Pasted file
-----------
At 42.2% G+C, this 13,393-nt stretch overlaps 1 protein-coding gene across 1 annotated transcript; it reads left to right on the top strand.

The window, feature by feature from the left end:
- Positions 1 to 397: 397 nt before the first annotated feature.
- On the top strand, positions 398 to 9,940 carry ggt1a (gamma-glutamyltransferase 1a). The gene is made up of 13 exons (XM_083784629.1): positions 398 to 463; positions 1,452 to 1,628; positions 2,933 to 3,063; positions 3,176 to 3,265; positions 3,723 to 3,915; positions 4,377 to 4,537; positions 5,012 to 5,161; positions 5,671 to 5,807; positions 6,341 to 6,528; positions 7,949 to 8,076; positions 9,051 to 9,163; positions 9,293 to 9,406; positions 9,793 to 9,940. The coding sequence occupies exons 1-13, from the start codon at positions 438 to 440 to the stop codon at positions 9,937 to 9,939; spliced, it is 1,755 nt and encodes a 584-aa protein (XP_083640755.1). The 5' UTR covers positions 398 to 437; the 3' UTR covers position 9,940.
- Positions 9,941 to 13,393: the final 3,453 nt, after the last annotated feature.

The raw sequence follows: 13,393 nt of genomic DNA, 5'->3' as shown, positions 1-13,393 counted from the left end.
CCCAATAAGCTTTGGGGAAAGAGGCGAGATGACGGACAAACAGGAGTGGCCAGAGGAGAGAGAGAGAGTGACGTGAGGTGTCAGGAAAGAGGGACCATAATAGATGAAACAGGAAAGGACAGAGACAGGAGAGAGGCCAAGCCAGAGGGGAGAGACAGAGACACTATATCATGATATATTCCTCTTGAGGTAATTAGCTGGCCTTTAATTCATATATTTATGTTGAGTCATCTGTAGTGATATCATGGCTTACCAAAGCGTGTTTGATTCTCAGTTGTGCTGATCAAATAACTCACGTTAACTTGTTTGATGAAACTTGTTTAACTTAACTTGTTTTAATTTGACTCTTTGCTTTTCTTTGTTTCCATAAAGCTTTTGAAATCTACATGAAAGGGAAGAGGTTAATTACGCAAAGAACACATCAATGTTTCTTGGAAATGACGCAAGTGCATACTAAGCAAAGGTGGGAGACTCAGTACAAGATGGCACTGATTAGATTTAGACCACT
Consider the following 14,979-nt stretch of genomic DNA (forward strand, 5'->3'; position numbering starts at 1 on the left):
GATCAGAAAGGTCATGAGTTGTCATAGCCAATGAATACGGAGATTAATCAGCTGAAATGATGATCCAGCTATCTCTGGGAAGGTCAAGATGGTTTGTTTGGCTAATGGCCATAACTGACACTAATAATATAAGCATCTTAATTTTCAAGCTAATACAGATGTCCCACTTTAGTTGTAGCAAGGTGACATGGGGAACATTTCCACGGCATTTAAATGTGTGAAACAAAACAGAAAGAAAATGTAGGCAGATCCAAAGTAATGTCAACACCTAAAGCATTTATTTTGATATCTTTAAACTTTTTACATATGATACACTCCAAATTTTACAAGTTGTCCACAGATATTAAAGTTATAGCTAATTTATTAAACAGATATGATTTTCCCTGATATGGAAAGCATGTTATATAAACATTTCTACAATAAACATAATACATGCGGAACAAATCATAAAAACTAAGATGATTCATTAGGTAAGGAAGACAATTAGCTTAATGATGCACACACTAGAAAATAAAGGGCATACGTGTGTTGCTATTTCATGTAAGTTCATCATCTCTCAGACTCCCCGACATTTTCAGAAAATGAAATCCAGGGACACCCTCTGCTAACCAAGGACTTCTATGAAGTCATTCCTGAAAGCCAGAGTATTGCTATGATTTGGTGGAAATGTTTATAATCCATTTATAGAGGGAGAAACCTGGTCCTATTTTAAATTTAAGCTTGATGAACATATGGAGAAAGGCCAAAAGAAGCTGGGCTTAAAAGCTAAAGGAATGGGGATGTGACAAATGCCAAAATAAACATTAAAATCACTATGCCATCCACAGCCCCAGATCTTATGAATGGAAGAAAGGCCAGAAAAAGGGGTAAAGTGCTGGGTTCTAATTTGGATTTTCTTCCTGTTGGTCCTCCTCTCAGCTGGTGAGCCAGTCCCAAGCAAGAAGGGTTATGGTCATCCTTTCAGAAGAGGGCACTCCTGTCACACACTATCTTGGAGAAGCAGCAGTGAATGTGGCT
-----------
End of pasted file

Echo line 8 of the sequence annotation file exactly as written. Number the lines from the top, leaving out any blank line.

Consider the following 14,979-nt stretch of genomic DNA (forward strand, 5'->3'; position numbering starts at 1 on the left):